Please remove institutions or funding information in the funding/ethics/acknowledgement sections from the PDF. Funding and ethics statements can be added to the submission form. All funding/ethics/acknowledgement sections can be added back to the manuscript source files, which will be requested at revision.
What further help and resources are available?
As stated, you’ll need to anonymise your manuscript if you’re submitting to a journal with a double-anonymous peer review model. A checklist is available to help you to do this and is also available in Chinese.
Although it’s not necessary to use an article template for submissions to our peer review manged titles, we’ve created a Microsoft word article template to help authors anonymise their manuscript with help and guidance.
How should I review a double-anonymous manuscript?
We ask that you review the manuscript as we hope you would have done before, only considering the content of the manuscript and not be influenced by who the authors are in anyway (whether positively or negatively). Please do not purposefully seek out the authors identity (from pre-print sites or other sources).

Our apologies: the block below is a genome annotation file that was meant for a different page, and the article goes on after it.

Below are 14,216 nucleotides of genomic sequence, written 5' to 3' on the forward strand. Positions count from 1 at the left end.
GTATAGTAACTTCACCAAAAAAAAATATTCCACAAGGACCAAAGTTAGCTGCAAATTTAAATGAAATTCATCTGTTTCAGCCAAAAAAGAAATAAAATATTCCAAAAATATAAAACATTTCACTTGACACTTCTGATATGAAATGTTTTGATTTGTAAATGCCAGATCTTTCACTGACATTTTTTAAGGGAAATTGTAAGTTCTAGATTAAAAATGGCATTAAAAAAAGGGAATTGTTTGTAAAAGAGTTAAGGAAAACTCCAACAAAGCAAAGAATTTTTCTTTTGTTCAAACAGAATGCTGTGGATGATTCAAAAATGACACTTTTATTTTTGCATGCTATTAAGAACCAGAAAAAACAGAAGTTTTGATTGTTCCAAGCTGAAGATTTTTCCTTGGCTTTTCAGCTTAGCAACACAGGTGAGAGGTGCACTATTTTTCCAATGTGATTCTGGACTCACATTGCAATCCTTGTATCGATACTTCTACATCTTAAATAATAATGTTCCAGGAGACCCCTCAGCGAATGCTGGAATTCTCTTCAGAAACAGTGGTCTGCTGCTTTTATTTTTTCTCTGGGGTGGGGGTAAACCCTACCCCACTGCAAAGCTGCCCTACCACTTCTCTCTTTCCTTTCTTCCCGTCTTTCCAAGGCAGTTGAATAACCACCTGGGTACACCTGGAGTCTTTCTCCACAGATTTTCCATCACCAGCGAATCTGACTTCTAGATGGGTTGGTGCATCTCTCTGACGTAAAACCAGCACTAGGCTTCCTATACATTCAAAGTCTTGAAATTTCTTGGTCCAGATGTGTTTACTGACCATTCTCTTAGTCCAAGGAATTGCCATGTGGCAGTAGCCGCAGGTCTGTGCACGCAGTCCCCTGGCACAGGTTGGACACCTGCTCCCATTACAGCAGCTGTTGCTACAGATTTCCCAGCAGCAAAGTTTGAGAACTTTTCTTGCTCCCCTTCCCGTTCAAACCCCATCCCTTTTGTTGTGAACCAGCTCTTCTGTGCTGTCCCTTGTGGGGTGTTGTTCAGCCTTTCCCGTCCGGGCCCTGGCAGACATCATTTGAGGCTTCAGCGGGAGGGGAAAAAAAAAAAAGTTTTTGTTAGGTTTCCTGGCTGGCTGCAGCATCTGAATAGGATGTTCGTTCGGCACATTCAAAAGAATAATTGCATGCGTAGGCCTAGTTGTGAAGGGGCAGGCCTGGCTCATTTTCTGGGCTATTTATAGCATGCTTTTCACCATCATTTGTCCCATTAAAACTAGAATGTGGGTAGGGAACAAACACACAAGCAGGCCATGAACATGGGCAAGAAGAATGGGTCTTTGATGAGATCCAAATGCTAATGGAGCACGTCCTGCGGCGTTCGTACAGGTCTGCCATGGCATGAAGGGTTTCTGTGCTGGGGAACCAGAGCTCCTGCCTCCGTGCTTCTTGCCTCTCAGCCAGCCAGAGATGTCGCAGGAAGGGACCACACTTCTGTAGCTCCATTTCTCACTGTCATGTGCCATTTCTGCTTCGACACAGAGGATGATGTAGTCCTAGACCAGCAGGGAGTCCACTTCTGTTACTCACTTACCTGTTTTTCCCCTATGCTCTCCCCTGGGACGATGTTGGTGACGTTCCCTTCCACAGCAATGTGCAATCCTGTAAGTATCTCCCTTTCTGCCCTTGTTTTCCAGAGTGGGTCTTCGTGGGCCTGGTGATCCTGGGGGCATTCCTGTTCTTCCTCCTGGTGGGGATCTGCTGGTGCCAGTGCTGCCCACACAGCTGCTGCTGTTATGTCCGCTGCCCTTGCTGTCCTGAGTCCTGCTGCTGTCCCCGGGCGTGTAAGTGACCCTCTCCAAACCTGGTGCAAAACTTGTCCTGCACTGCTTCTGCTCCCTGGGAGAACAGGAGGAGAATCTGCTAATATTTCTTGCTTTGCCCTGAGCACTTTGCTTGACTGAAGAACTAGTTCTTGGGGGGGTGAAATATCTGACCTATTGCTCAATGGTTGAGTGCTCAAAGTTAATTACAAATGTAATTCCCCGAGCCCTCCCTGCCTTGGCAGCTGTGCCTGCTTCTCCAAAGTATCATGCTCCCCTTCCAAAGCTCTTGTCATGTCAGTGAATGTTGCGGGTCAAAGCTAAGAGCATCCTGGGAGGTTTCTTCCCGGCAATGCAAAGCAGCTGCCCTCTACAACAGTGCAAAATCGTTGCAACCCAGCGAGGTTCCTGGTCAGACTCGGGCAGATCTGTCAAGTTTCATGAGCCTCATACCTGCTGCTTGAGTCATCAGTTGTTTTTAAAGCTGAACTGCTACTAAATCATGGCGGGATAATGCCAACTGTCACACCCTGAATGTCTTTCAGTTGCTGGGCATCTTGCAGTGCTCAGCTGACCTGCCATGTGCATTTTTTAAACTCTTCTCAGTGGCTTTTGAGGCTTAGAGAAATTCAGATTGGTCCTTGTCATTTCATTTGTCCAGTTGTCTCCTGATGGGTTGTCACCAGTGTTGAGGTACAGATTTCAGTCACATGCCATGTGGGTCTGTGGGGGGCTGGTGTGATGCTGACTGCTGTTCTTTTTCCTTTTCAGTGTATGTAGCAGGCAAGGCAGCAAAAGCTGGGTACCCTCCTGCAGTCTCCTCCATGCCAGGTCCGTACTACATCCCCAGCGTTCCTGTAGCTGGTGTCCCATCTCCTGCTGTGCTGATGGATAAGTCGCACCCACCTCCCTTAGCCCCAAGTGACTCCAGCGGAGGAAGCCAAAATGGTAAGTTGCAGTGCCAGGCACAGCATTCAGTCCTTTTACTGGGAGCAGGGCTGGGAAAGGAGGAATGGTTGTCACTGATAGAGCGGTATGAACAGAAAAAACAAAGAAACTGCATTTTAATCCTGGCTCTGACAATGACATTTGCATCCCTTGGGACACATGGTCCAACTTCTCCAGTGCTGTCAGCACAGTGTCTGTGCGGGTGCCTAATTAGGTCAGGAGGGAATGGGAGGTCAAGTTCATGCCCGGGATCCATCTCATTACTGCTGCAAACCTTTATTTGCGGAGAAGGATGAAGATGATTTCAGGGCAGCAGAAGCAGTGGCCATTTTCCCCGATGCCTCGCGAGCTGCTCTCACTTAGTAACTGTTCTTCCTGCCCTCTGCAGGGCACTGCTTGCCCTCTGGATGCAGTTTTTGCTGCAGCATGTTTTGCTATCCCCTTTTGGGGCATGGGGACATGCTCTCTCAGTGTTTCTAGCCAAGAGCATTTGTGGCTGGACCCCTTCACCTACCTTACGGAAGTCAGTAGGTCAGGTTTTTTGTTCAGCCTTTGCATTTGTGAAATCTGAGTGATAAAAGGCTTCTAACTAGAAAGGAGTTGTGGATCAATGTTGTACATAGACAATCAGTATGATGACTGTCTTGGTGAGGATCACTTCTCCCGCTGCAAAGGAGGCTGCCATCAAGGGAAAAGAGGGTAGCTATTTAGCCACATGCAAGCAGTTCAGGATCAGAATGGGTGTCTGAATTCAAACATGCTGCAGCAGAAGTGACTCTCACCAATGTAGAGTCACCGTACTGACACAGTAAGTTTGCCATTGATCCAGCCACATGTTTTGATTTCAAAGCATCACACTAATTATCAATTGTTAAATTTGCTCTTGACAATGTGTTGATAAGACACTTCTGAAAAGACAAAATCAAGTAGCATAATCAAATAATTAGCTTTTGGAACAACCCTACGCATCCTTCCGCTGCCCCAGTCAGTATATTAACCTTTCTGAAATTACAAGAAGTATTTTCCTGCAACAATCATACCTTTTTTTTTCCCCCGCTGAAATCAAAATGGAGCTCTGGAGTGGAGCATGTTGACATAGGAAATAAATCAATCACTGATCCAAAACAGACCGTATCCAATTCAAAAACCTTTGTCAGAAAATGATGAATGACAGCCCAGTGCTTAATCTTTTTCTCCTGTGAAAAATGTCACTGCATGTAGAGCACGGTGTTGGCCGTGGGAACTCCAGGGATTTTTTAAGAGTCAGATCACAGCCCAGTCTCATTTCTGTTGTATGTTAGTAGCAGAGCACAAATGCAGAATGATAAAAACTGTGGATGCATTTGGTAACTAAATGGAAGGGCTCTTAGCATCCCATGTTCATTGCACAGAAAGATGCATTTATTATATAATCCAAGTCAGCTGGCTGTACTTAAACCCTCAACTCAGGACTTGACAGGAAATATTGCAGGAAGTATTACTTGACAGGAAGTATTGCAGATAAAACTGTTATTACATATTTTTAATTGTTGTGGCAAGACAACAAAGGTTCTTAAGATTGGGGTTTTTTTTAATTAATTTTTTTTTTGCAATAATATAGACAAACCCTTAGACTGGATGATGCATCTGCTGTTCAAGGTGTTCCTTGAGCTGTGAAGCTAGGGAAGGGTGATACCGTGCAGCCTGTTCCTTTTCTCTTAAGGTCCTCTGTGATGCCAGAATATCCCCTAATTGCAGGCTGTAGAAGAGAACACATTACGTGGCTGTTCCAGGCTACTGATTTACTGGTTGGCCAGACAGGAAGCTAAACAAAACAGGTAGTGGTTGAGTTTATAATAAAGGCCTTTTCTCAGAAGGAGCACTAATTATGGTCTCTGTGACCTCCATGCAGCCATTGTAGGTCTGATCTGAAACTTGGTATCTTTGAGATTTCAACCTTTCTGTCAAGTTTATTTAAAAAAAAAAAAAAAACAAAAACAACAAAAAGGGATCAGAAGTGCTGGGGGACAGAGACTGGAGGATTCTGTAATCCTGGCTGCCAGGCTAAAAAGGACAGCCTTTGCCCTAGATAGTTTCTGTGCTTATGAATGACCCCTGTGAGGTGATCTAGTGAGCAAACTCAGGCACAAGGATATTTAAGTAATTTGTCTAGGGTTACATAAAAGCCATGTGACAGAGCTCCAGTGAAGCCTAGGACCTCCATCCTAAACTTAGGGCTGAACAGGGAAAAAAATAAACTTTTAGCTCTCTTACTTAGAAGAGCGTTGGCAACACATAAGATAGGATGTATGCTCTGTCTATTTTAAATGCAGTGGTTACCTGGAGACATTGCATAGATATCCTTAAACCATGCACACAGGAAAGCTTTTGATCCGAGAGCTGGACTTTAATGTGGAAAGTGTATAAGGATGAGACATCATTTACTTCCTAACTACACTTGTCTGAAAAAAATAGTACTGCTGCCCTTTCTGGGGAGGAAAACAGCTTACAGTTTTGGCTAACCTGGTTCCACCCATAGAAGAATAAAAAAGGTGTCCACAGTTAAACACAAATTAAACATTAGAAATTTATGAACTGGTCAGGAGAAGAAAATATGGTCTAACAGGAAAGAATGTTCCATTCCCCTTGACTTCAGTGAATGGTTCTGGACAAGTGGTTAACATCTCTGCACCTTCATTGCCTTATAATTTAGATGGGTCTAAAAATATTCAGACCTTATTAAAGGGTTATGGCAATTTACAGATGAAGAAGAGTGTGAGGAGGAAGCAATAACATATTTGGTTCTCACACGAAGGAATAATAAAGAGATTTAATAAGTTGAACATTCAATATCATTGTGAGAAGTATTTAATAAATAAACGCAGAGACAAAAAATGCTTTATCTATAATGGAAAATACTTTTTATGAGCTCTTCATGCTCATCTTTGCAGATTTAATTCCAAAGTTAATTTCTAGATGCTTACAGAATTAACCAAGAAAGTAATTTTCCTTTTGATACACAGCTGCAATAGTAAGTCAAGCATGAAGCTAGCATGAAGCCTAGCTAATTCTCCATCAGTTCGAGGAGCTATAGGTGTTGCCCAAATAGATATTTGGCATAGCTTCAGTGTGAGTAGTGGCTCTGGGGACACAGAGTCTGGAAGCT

If author details are included please know that this was the authors choice to have their manuscript reviewed as single-anonymous.
What happens if I need to know the author(s) names to see their previous work to help me assess the paper?
If you’re looking to see if authors have published on this topic before we advise that you search for the topic, rather than the authors. After all, work can incrementally build based on other’s work as well an author’s own. If incremental work is suspected, reviewers should note this in their review and the editorial team at IOPP will investigate. If you feel the context of the work is not clearly explained you should detail this in your review.
All submissions will continue to go through plagiarism checking software at submission.
What should I do if I suspect I might have a conflict of interest?
You may suspect you have a conflict of interest but can’t be sure, because you can’t see who the authors are. If that’s the case, please contact the journal and explain, and they will be able to look into it for you and advise.
Why can’t I see the ethical statements for papers anymore?
Ethical statements are now hidden from reviewers as they can often reveal clues to aspects of the authors identity (institution or country for example). Our editorial staff do have access to these statements and assess them for suitability as part of our standard editorial checks at submission. If you believe you need to see the ethical statement, please contact the journal who will assess whether this is appropriate and act accordingly.